When using the NODE_AWARE partition grouping, the orchestration tool must distribute Hazelcast containers/pods equally between the nodes. Otherwise, it results in uneven partition distribution among the members.

The following are declarative and programmatic configuration snippets that show how to enable NODE_AWARE grouping:

  • XML

  • YAML

  • Java

<hazelcast>
    <partition-group enabled="true" group-type="NODE_AWARE" />
</hazelcast>
hazelcast:
  partition-group:
    enabled: true
    group-type: NODE_AWARE
Config config = ...;
PartitionGroupConfig partitionGroupConfig = config.getPartitionGroupConfig();
partitionGroupConfig.setEnabled( true )
    .setGroupType( MemberGroupType.NODE_AWARE );

PER_MEMBER

You can give every member its own group. Each member is a group of its own and primary and backup partitions are distributed randomly (not on the same physical member). This gives the least amount of protection and is the default configuration for a Hazelcast cluster. This grouping type provides good redundancy when Hazelcast members are on separate hosts. However, if multiple instances run on the same host, this type is not a good option.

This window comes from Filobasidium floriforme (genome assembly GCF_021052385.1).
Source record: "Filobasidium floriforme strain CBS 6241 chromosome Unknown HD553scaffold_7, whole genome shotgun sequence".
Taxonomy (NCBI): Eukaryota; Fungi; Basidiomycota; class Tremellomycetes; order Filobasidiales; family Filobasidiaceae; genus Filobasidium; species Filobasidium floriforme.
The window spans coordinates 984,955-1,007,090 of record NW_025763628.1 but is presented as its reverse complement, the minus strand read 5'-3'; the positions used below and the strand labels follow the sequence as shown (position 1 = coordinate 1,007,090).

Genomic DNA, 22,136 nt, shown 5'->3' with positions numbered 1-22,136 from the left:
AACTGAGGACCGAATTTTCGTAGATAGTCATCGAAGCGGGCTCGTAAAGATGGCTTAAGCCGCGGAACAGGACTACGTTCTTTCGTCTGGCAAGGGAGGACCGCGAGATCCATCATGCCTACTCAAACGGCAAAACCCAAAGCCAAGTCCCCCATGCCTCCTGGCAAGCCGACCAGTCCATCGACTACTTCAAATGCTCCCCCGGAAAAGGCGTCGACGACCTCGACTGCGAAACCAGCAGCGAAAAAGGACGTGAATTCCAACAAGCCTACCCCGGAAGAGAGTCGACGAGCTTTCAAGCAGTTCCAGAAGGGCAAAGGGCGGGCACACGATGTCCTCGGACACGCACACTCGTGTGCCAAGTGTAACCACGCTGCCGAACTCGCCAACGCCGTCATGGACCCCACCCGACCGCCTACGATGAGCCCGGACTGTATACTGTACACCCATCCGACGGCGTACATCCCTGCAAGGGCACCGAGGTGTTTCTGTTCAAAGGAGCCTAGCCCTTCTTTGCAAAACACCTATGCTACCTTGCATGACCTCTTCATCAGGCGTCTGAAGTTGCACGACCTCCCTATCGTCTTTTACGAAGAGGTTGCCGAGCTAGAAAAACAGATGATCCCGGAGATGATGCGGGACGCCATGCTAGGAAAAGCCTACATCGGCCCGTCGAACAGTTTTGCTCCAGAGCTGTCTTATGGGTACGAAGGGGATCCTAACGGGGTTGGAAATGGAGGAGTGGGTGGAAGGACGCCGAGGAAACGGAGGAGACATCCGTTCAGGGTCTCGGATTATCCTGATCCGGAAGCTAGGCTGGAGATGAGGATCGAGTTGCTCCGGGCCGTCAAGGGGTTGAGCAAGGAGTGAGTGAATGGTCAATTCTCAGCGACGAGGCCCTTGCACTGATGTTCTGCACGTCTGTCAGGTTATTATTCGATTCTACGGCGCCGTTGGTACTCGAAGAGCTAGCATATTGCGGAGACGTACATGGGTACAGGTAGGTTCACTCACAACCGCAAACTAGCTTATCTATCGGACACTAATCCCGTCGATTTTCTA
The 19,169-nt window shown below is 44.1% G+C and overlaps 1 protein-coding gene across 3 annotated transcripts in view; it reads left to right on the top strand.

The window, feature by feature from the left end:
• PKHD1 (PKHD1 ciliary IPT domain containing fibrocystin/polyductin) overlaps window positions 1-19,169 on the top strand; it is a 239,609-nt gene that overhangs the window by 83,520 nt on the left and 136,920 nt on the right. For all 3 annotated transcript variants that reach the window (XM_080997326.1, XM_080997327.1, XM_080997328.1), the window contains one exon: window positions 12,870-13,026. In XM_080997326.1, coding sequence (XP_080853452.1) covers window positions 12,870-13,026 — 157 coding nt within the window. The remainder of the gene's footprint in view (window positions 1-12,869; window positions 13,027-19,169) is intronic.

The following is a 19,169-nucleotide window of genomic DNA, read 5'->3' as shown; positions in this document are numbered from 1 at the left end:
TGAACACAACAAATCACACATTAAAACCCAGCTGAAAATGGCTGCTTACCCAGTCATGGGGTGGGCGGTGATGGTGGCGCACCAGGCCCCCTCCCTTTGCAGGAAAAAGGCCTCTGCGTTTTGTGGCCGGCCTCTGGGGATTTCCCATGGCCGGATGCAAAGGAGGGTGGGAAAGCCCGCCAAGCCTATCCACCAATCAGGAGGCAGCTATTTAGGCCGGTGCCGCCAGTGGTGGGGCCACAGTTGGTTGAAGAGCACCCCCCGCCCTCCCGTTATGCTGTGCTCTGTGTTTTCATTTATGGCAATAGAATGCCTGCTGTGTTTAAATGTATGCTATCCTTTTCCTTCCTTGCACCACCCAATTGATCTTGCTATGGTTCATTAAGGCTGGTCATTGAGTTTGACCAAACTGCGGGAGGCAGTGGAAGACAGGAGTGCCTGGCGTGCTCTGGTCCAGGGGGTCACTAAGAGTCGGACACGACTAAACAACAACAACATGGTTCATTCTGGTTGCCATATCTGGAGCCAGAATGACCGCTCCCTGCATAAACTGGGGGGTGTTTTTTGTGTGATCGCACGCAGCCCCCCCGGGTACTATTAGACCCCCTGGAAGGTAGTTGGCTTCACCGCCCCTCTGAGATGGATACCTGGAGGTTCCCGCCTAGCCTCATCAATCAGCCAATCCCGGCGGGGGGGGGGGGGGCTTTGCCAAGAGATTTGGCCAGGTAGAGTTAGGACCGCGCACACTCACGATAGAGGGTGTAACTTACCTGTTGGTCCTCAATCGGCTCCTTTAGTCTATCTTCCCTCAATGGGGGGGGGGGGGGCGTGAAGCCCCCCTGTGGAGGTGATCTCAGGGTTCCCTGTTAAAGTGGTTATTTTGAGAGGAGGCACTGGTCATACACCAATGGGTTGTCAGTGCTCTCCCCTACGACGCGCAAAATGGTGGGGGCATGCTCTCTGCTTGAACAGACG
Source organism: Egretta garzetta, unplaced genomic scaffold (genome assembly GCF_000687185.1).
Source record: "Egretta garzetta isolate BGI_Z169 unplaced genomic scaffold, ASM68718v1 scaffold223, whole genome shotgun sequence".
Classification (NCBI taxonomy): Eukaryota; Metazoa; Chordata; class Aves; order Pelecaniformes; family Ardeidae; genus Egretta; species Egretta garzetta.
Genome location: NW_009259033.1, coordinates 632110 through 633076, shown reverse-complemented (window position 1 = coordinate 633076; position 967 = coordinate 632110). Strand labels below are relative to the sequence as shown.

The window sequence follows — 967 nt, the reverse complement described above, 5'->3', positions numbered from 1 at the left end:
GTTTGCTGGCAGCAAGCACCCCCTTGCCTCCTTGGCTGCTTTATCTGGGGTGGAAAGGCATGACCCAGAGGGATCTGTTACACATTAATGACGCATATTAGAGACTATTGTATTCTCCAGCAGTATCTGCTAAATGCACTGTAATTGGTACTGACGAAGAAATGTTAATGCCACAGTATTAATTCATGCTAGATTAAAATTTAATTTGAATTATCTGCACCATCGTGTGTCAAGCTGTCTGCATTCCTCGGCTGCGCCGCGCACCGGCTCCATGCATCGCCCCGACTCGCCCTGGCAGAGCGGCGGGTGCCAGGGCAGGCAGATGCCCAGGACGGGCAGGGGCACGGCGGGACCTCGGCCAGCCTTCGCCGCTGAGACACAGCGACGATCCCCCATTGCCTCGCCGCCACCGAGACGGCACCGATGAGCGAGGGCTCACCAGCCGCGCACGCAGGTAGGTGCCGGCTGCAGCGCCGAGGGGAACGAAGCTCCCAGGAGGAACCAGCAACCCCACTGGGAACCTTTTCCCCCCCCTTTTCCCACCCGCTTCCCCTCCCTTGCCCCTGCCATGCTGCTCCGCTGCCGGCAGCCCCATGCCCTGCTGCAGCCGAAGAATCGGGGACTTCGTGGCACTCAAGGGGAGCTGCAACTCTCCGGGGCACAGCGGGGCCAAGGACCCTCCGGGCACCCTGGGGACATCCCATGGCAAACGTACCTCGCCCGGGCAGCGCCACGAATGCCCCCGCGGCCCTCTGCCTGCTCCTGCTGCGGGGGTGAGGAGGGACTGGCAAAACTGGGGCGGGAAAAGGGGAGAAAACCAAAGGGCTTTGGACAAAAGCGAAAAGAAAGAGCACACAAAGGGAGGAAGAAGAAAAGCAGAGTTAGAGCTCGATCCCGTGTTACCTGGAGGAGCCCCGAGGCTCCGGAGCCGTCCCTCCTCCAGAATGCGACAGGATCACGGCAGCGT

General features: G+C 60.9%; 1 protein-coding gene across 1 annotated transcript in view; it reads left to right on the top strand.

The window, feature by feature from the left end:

The following are declarative and programmatic configuration snippets that show how to enable PER_MEMBER grouping:

  • XML

  • YAML

  • Java

<hazelcast>
    <partition-group enabled="true" group-type="PER_MEMBER" />
</hazelcast>
hazelcast:
  partition-group:
    enabled: true
    group-type: PER_MEMBER
Config config = ...;
PartitionGroupConfig partitionGroupConfig = config.getPartitionGroupConfig();
partitionGroupConfig.setEnabled( true )
    .setGroupType( MemberGroupType.PER_MEMBER );

CUSTOM